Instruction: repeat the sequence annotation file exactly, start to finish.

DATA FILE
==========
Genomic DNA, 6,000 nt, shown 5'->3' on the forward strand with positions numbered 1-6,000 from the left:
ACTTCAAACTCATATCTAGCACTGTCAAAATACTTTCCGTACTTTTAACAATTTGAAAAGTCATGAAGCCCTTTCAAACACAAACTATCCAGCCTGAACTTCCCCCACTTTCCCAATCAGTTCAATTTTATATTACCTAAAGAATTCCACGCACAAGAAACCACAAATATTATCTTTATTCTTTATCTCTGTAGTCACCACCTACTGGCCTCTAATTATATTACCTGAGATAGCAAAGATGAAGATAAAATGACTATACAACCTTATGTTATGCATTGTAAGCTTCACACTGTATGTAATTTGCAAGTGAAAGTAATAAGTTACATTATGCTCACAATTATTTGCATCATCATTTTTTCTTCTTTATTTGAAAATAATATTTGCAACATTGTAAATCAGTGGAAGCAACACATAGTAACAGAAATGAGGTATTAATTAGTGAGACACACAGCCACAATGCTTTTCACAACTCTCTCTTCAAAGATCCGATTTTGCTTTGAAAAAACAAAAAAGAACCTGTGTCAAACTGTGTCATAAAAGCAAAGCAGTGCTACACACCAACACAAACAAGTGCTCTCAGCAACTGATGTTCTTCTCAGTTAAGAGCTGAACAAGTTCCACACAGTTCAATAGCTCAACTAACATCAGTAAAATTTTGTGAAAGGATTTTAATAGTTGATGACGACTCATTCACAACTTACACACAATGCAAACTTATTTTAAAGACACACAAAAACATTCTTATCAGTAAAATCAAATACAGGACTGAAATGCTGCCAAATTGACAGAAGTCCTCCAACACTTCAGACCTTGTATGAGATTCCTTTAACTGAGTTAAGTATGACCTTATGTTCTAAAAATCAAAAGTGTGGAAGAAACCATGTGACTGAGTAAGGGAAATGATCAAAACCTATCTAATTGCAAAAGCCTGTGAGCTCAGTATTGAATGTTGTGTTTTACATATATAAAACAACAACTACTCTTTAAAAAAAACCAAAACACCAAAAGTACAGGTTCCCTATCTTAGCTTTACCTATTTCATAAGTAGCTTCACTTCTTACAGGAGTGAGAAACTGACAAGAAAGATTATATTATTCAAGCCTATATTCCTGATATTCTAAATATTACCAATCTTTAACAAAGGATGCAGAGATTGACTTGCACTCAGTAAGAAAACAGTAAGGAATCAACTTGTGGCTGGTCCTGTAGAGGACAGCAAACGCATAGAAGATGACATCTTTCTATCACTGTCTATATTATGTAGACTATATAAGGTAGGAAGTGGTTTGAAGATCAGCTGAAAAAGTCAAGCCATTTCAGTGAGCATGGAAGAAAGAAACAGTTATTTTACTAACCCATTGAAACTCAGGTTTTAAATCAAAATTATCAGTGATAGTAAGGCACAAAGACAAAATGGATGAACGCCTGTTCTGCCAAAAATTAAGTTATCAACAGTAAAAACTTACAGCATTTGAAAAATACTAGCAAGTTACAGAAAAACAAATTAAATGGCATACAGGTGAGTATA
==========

Genomic DNA, 6,000 nt, shown 5'->3' on the forward strand with positions numbered 1-6,000 from the left:
ACTTCAAACTCATATCTAGCACTGTCAAAATACTTTCCGTACTTTTAACAATTTGAAAAGTCATGAAGCCCTTTCAAACACAAACTATCCAGCCTGAACTTCCCCCACTTTCCCAATCAGTTCAATTTTATATTACCTAAAGAATTCCACGCACAAGAAACCACAAATATTATCTTTATTCTTTATCTCTGTAGTCACCACCTACTGGCCTCTAATTATATTACCTGAGATAGCAAAGATGAAGATAAAATGACTATACAACCTTATGTTATGCATTGTAAGCTTCACACTGTATGTAATTTGCAAGTGAAAGTAATAAGTTACATTATGCTCACAATTATTTGCATCATCATTTTTTCTTCTTTATTTGAAAATAATATTTGCAACATTGTAAATCAGTGGAAGCAACACATAGTAACAGAAATGAGGTATTAATTAGTGAGACACACAGCCACAATGCTTTTCACAACTCTCTCTTCAAAGATCCGATTTTGCTTTGAAAAAACAAAAAAGAACCTGTGTCAAACTGTGTCATAAAAGCAAAGCAGTGCTACACACCAACACAAACAAGTGCTCTCAGCAACTGATGTTCTTCTCAGTTAAGAGCTGAACAAGTTCCACACAGTTCAATAGCTCAACTAACATCAGTAAAATTTTGTGAAAGGATTTTAATAGTTGATGACGACTCATTCACAACTTACACACAATGCAAACTTATTTTAAAGACACACAAAAACATTCTTATCAGTAAAATCAAATACAGGACTGAAATGCTGCCAAATTGACAGAAGTCCTCCAACACTTCAGACCTTGTATGAGATTCCTTTAACTGAGTTAAGTATGACCTTATGTTCTAAAAATCAAAAGTGTGGAAGAAACCATGTGACTGAGTAAGGGAAATGATCAAAACCTATCTAATTGCAAAAGCCTGTGAGCTCAGTATTGAATGTTGTGTTTTACATATATAAAACAACAACTACTCTTTAAAAAAAACCAAAACACCAAAAGTACAGGTTCCCTATCTTAGCTTTACCTATTTCATAAGTAGCTTCACTTCTTACAGGAGTGAGAAACTGACAAGAAAGATTATATTATTCAAGCCTATATTCCTGATATTCTAAATATTACCAATCTTTAACAAAGGATGCAGAGATTGACTTGCACTCAGTAAGAAAACAGTAAGGAATCAACTTGTGGCTGGTCCTGTAGAGGACAGCAAACGCATAGAAGATGACATCTTTCTATCACTGTCTATATTATGTAGACTATATAAGGTAGGAAGTGGTTTGAAGATCAGCTGAAAAAGTCAAGCCATTTCAGTGAGCATGGAAGAAAGAAACAGTTATTTTACTAACCCATTGAAACTCAGGTTTTAAATCAAAATTATCAGTGATAGTAAGGCACAAAGACAAAATGGATGAACGCCTGTTCTGCCAAAAATTAAGTTATCAACAGTAAAAACTTACAGCATTTGAAAAATACTAGCAAGTTACAGAAAAACAAATTAAATGGCATACAGGTGAGTATA